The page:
Look Architecture gets good reviews and offers a full range of architects’ services, including on site construction.

This stunning new-build house at West Parley, Dorset, replaced an existing bungalow which wasn’t cost-effective to modify. It’s designed as a curved form to follow the plot and is built from local Purbeck stone, black larch timber boarding and coloured render.

Western Design Architects (WDA)

This award-winning Dorset-based practice works on houses, leisure and commercial properties to create beautiful contemporary buildings.

WDA also has expertise in listed buildings and property in conservation areas. They have an excellent reputation locally and nationally, along with great reviews.

This characterful modern cottage conversion is in a rural setting in Bryanston, Dorset.

Footprint Architects

Based in Bournemouth, Footprint Architects are experienced in working with listed buildings, eco-homes, new builds, conversions, refurbishments and self-build homes.

They say: “Whatever your brief, we’ll focus on providing sustainable solutions and passive house standards to create a home for the future, while sticking to your budget and timelines.”

Footprint get strong reviews for their architectural services and they cover the south and central England.

Their refurbishment scheme for a grade II listed house (below, bottom left) won the New Forest National Park Design Award 2019 for Conservation. The project involved a farmhouse refurbishment, a barn conversion and a linking extension involving a range of traditional and modern materials, techniques and craftsmanship.

Kaviani Architects

Kaviani Architects are based in Bournemouth and specialise in high quality, sustainable designs.

They have good reviews and their website states: “We guide you through a variety of procedures and our scope of work – whether concerning a listed building, conservation area or area of outstanding natural beauty – extends from the feasibility study to seeing the project through planning, building regulations and construction to completion.”

This statement house in Poole was designed on a client’s adjacent land and several planning applications were needed before planning permission could be obtained. Adding design changes meant that consent was finally given for this four-bedroom, detached scheme, built using brick and render. The bottom pictures feature a beautiful, light-filled kitchen extension carried out at a house in Gloucestershire.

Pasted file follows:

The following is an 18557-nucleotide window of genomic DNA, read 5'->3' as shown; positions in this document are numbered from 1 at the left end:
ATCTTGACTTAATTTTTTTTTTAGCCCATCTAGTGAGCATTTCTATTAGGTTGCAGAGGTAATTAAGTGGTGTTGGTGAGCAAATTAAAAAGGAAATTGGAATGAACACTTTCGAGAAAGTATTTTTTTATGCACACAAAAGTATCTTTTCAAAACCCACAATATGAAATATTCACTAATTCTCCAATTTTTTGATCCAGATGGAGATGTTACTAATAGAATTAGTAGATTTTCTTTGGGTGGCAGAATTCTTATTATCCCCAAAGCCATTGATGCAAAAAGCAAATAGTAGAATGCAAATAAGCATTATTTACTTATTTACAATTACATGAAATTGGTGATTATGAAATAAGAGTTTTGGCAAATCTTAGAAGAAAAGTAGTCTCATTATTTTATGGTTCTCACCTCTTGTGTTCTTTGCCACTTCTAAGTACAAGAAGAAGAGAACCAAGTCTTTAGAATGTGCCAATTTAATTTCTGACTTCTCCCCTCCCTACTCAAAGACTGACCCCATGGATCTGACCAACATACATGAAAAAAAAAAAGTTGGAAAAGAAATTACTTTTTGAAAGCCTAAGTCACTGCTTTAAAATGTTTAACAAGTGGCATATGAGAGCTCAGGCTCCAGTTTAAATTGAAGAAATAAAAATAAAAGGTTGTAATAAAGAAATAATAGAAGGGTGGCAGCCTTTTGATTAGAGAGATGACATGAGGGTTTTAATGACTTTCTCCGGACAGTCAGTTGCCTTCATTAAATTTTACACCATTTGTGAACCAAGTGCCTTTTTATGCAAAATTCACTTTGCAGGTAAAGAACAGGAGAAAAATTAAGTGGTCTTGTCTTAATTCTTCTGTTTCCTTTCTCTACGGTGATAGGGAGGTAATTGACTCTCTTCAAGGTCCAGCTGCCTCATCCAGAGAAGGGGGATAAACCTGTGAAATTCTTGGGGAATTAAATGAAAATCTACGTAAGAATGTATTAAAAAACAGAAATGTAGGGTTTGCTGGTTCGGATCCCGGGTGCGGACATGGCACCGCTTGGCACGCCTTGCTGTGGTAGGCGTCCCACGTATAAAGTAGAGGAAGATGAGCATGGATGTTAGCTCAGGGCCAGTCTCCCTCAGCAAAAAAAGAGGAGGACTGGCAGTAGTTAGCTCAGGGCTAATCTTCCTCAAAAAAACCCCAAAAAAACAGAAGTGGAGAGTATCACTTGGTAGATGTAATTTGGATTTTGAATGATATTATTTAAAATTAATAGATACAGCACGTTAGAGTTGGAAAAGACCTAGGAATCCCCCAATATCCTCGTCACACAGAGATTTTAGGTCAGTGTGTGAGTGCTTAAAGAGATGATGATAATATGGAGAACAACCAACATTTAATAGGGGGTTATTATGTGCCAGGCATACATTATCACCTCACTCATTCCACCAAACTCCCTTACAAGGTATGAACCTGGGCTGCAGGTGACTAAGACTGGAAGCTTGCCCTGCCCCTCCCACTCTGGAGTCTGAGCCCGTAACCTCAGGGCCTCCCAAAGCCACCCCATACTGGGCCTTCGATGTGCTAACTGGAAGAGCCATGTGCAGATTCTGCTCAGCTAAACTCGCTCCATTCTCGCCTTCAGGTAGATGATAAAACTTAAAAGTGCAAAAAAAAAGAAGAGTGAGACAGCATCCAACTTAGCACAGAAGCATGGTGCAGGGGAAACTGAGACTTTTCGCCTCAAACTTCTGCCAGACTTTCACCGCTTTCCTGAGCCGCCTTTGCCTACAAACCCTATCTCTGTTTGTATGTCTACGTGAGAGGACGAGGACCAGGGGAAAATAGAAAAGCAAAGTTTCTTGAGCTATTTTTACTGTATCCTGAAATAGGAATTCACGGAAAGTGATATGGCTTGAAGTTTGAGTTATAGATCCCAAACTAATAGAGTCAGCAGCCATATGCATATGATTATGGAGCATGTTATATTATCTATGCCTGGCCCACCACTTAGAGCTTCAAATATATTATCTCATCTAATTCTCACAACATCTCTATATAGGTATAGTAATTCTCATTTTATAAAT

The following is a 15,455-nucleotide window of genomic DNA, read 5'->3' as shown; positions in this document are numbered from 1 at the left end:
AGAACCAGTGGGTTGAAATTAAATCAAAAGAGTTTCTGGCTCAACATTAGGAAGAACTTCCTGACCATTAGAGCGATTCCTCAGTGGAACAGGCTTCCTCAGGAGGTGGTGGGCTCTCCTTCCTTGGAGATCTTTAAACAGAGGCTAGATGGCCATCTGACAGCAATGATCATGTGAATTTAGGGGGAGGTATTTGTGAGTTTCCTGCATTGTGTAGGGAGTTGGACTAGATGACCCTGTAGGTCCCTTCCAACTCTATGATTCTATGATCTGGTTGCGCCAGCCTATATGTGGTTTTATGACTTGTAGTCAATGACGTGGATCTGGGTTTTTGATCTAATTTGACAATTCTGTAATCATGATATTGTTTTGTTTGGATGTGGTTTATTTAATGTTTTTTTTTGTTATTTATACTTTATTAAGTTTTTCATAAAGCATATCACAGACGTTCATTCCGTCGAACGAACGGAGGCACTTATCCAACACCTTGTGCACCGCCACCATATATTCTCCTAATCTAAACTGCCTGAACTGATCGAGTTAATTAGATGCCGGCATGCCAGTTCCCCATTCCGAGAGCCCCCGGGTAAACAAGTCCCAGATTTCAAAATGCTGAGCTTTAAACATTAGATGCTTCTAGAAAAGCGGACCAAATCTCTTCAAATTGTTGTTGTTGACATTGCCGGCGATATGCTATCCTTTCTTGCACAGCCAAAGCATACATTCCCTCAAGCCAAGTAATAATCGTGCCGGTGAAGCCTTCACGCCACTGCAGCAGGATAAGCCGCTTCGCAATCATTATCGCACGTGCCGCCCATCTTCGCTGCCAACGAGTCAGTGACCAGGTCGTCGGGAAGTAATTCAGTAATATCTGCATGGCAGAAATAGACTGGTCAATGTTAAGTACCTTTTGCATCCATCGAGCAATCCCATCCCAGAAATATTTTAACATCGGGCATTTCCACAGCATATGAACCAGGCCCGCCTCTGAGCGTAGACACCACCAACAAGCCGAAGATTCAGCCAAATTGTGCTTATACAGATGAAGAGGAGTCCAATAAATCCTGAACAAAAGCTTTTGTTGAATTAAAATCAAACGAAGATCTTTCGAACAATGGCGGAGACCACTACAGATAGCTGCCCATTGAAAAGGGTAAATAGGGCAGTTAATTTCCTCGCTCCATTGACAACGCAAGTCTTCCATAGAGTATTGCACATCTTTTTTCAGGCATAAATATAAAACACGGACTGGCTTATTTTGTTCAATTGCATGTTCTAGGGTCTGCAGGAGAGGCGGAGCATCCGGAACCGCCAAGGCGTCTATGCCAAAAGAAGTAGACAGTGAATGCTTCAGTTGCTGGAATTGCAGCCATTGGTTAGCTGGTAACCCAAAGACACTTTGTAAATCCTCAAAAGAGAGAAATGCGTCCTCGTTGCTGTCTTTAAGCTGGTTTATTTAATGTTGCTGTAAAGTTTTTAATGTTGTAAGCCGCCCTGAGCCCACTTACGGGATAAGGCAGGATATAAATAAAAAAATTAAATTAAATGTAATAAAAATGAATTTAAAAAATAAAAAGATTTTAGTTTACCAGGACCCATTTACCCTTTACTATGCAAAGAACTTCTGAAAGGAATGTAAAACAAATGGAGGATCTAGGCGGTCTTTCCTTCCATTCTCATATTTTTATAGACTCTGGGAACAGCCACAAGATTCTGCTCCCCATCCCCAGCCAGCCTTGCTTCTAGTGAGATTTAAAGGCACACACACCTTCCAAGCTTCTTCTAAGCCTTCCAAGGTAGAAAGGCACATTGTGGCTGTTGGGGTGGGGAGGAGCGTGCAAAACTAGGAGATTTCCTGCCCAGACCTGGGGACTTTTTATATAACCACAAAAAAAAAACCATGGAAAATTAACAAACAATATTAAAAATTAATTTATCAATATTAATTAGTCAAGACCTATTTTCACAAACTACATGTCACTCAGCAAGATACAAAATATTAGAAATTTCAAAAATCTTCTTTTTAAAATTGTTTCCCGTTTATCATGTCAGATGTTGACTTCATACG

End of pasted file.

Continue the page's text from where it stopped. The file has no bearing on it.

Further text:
BrightSpace Architects

Residential and mixed use developments, commercial properties and bespoke homes are all dealt with by BrightSpace Architects, based in Fordingbridge, Hampshire.

They say that their expansive knowledge of building and construction techniques means that they can add value at every stage of a scheme, adding: “We are pleased to say that our clients return to us again and again, to help them design and deliver innovative yet functional and affordable buildings that exceed their expectations.”

Their flexibility is demonstrated in the Glasshouse Studios, Fordingbridge, (below), a new office complex consisting of 10 units totalling 1,000 square metres. The open plan architectural design is influenced by agricultural buildings and makes the most of surrounding countryside views. The bottom two pictures show an exciting redevelopment scheme at a contemporary home in Poole.

Next Steps

After looking at what these Bournemouth architects can create, hopefully you can see the results of hiring professionals who are in tune with your aspirations.

The wide range of architectural design firms based in and around Bournemouth includes those which specialise in projects from house extensions and conversions to refurbishments and major developments. Most will also help you through the necessary planning and building regulations processes and project manage the whole scheme if required.

It’s a good plan to prepare a list of questions before you contact an architect – this will make it easier to compare practices. You might find our article ‘10 things to ask your architect‘ useful when considering which questions to ask.